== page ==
Assistant Professor of Psychology
As a neuroscientist, both my research and teaching interests are focused on the physiological correlates of behavior. My dissertation research focused on the effects of the peptide hormones arg-vasopressin (AVP) and oxytocin (OT) on excitability in an area of the brain called the lateral amygdala (LA). The amygdala is a critical part of the limbic system with important roles in social behavior. Abnormal activity in the amygdala has been implicated in several disorders, including autism spectrum disorders (ASD) in which abnormal social functioning is a primary symptom. AVP and OT are strongly implicated in social behavior, and may also be involved in the pathophysiology of ASD. In my master’s work, we found that OT and AVP have complementary effects in the LA, where OT decreases excitability and AVP increases excitability, setting up what may be a very important balance in LA function.
While I very much enjoy neurophysiology, my current research interests also include the use of EEG as a physiological correlate to a range of behaviors. The use of EEGs in the neuroscience course I teach is central to my hands-on teaching approach. My ultimate goal as a teacher is not only to impart information, but also to help students become independent learners with the ability to carry course content with them outside of the classroom. I am lucky to teach such a new and fascinating subject, and I want my students to be as excited about neuroscience as I am.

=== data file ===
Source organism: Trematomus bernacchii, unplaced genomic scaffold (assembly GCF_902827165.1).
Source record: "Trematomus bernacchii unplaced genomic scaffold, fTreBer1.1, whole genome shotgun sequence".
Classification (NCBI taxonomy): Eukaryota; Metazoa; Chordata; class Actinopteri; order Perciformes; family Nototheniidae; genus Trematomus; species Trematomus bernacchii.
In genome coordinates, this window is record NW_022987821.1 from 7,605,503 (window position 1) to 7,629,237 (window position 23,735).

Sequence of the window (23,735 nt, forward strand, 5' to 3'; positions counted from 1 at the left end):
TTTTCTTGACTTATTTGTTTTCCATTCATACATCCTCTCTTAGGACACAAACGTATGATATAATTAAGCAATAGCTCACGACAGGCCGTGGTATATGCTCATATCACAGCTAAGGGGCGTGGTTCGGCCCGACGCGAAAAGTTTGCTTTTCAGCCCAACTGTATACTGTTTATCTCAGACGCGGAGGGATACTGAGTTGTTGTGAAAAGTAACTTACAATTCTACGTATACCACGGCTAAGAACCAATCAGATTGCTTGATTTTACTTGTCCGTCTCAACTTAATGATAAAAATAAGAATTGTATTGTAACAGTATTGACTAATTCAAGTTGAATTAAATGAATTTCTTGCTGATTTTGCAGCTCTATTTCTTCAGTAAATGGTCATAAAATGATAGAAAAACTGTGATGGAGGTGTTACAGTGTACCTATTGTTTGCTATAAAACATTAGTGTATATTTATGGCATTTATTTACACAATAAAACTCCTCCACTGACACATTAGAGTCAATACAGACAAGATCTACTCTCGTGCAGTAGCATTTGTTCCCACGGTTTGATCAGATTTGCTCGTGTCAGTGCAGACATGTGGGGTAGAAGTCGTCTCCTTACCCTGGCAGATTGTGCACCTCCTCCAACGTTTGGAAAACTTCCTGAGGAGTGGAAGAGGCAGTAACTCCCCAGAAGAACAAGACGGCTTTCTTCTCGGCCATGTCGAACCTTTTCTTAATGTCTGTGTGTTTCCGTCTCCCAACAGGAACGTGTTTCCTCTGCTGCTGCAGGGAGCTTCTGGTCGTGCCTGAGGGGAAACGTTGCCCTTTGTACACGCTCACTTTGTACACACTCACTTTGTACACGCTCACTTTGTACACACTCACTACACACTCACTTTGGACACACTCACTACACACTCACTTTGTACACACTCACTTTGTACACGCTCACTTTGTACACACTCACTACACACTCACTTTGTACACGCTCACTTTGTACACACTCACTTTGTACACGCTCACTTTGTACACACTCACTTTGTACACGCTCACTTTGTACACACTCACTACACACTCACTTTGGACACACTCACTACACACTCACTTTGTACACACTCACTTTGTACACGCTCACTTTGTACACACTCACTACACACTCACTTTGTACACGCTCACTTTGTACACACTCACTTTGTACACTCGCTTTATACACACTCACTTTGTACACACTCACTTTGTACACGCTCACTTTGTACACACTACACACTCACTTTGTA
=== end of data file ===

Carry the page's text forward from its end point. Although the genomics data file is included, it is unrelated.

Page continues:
PSY1000: Introduction to Psychology
PSY1100: Psychological Inquiry and Methodology
PSY3150: Behavioral Neuroscience
Keele, NB, Hughes, C, Blakeley, HJ, & Herman, DH. (2007). Regulation of neuronal excitability in the amygdala and disturbances in emotional behavior. Behavioral Aspects of Epilepsy, Demos Medical Publishing: New York.
Blakeley, HJ & Keele, NB. (2012). Functional roles of arg-vasopressin and oxytocin on cellular excitability in neurons of the rat lateral amygdala. In process.